Holy Week: Palm Sunday
How have you acknowledged Palm Sunday and Holy Week in the past? What is new to you about it from the teaching?
Read Isaiah 62:10-12, Zechariah 9:9, and then Matthew 21:1-5. Read Isaiah 56:7, Jeremiah 7:8-11, and then Matthew 21:12. How are Matthew’s references to Old Testament prophecy encouraging to you or strengthening to your faith?
For the disciples, Jesus is their only hope. For the crowd, Jesus represents an opportunity for their life to be improved. And for the religious leaders, Jesus is a threat to their false sense of control.
Who is Jesus for you? What category from Matthew 21 do you fall under—disciple, crowd, or religious leader?
Read 1 Peter 3:15. In what practical way can you willingly acknowledge the holiness of God this week? What answer do you have for anyone who asks about the hope that you have?
The holiness of God is impositional—regardless of your religion, culture, circumstances, or whether you acknowledge it or not. He is holy because of who he is. He is ultimately set apart and completely other from us.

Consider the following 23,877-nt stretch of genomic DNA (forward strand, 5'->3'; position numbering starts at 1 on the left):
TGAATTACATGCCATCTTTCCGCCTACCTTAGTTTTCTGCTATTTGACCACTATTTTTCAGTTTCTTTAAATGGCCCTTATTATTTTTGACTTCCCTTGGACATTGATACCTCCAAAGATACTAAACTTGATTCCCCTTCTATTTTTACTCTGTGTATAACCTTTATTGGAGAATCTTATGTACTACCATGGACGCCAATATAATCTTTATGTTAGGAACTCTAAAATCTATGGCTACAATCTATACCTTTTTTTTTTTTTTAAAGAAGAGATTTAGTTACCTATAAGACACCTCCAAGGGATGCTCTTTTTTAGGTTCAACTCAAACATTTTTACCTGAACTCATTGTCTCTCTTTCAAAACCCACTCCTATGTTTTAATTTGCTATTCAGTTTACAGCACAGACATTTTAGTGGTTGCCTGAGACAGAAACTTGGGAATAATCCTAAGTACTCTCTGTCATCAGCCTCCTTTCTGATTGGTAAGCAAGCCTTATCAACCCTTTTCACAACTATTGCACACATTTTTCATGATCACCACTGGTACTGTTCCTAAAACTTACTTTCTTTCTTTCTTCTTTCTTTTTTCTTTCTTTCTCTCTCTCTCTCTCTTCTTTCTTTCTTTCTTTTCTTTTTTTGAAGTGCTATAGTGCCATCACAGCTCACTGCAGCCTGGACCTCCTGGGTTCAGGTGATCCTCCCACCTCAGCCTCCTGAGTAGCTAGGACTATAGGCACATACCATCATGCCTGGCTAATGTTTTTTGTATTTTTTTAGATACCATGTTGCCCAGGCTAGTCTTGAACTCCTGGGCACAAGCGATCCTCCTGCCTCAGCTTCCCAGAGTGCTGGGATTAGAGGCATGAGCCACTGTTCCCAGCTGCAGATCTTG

Jesus reveals himself as both the great prophet and the great king. In just these 17 verses, he fulfills the prophecies of Isaiah 62:10-12, Zechariah 9:9, Isaiah 56:7, and Jeremiah 7:8-11.
While the crowds declare Jesus as Messiah, he knows these are the people who will ultimately reject him, knowing that his path to enthronement will lead to the cross.
Jesus goes into the temple and clears it out, declaring it a “den of thieves” as the religious leaders use the sacred temple for profit.
Jesus is holy, not just to us because we are Christians, but because he is ultimately Holy—Holy over all.
Our capacity for self-deception and a sense of control is an extraordinary and distinguishing characteristic of our culture.
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